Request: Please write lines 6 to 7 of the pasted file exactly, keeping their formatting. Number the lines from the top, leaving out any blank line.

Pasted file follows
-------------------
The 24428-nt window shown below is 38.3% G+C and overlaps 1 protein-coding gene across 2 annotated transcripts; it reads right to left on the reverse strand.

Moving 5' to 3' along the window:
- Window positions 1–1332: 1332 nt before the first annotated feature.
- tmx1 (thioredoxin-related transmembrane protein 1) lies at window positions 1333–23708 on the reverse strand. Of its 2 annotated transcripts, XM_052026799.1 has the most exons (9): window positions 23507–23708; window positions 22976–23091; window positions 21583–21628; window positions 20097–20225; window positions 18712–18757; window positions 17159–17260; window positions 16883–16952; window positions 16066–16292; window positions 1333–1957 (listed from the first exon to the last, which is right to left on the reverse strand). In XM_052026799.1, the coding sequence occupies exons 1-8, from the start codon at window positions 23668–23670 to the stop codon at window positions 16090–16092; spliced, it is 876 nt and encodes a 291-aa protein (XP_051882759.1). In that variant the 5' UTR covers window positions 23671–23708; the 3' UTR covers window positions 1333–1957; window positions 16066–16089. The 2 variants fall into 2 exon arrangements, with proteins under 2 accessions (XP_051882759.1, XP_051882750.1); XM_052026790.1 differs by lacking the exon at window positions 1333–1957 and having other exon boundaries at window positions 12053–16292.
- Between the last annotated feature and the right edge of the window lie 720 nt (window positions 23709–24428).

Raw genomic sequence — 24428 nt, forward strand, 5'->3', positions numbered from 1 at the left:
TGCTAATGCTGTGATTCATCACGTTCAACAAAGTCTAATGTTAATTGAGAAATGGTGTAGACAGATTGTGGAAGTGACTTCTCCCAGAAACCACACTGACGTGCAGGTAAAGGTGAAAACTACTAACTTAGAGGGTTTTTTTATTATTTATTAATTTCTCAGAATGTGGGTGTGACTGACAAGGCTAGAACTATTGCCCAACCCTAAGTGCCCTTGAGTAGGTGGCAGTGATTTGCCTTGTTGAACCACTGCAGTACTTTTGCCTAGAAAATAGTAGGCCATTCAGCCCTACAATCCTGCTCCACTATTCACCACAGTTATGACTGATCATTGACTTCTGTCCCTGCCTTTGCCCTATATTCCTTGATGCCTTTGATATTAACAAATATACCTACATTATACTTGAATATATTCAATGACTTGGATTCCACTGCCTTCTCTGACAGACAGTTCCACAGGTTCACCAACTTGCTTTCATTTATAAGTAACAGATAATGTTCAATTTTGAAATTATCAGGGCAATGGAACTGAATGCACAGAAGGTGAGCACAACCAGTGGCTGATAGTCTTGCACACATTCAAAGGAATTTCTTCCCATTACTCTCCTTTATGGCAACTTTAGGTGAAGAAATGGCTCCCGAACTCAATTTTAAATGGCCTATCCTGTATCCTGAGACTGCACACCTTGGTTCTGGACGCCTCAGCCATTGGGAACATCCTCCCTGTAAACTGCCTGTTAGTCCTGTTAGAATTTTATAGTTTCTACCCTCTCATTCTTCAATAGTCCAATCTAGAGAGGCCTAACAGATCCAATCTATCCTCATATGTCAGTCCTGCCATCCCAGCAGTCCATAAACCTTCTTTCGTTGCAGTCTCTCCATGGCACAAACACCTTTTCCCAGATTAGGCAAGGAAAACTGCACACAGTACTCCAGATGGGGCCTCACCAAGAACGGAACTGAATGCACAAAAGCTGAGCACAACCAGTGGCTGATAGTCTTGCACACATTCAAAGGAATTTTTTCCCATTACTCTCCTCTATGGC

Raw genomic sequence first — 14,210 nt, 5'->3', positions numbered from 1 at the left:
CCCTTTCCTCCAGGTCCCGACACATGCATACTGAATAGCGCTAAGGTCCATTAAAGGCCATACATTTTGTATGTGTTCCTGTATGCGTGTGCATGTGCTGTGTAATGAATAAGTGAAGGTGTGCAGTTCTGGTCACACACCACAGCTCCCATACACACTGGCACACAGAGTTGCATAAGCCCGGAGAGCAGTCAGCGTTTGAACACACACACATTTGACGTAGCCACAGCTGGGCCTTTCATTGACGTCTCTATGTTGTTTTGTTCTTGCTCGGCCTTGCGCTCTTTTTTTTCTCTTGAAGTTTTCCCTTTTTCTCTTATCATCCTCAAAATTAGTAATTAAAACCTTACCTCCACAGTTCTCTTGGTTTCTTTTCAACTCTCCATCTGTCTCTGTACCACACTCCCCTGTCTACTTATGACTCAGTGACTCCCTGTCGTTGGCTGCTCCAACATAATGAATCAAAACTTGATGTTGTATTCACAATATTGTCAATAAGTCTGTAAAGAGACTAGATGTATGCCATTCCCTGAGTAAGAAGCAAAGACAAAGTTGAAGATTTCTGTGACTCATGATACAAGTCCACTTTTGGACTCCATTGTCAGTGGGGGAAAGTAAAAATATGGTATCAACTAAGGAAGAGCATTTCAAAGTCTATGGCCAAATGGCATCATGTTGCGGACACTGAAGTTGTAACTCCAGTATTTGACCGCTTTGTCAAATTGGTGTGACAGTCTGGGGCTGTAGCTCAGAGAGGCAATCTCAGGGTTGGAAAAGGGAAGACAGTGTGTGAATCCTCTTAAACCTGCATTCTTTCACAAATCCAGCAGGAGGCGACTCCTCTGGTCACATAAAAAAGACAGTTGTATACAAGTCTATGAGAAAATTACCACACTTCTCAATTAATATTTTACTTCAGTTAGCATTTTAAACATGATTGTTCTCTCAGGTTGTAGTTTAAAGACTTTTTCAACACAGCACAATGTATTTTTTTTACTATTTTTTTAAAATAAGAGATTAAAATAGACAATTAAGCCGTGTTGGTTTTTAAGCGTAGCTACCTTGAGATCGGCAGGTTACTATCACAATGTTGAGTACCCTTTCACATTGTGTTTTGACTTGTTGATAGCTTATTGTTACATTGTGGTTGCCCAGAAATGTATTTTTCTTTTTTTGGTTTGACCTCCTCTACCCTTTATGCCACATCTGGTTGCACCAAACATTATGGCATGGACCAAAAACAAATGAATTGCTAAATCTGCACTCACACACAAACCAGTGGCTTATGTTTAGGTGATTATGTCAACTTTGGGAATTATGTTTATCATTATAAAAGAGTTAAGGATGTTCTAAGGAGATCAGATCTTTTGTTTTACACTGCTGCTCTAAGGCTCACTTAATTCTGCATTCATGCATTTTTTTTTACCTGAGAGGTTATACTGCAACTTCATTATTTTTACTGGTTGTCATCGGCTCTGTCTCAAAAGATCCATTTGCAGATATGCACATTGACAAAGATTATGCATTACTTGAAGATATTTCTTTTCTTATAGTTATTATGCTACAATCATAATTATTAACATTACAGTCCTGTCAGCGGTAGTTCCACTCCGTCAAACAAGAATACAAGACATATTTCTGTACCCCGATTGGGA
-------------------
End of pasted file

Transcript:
Raw genomic sequence — 24428 nt, forward strand, 5'->3', positions numbered from 1 at the left:
TGCTAATGCTGTGATTCATCACGTTCAACAAAGTCTAATGTTAATTGAGAAATGGTGTAGACAGATTGTGGAAGTGACTTCTCCCAGAAACCACACTGACGTGCAGGTAAAGGTGAAAACTACTAACTTAGAGGGTTTTTTTATTATTTATTAATTTCTCAGAATGTGGGTGTGACTGACAAGGCTAGAACTATTGCCCAACCCTAAGTGCCCTTGAGTAGGTGGCAGTGATTTGCCTTGTTGAACCACTGCAGTACTTTTGCCTAGAAAATAGTAGGCCATTCAGCCCTACAATCCTGCTCCACTATTCACCACAGTTATGACTGATCATTGACTTCTGTCCCTGCCTTTGCCCTATATTCCTTGATGCCTTTGATATTAACAAATATACCTACATTATACTTGAATATATTCAATGACTTGGATTCCACTGCCTTCTCTGACAGACAGTTCCACAGGTTCACCAACTTGCTTTCATTTATAAGTAACAGATAATGTTCAATTTTGAAATTATCAGGGCAATGGAACTGAATGCACAGAAGGTGAGCACAACCAGTGGCTGATAGTCTTGCACACATTCAAAGGAATTTCTTCCCATTACTCTCCTTTATGGCAACTTTAGGTGAAGAAATGGCTCCCGAACTCAATTTTAAATGGCCTATCCTGTATCCTGAGACTGCACACCTTGGTTCTGGACGCCTCAGCCATTGGGAACATCCTCCCTGTAAACTGCCTGTTAGTCCTGTTAGAATTTTATAGTTTCTACCCTCTCATTCTTCAATAGTCCAATCTAGAGAGGCCTAACAGATCCAATCTATCCTCATATGTCAGTCCTGCCATCCCAGCAGTCCATAAACCTTCTTTCGTTGCAGTCTCTCCATGGCACAAACACCTTTTCCCAGATTAGGCAAGGAAAACTGCACACAGTACTCCAGATGGGGCCTCACCAAGAACGGAACTGAATGCACAAAAGCTGAGCACAACCAGTGGCTGATAGTCTTGCACACATTCAAAGGAATTTTTTCCCATTACTCTCCTCTATGGC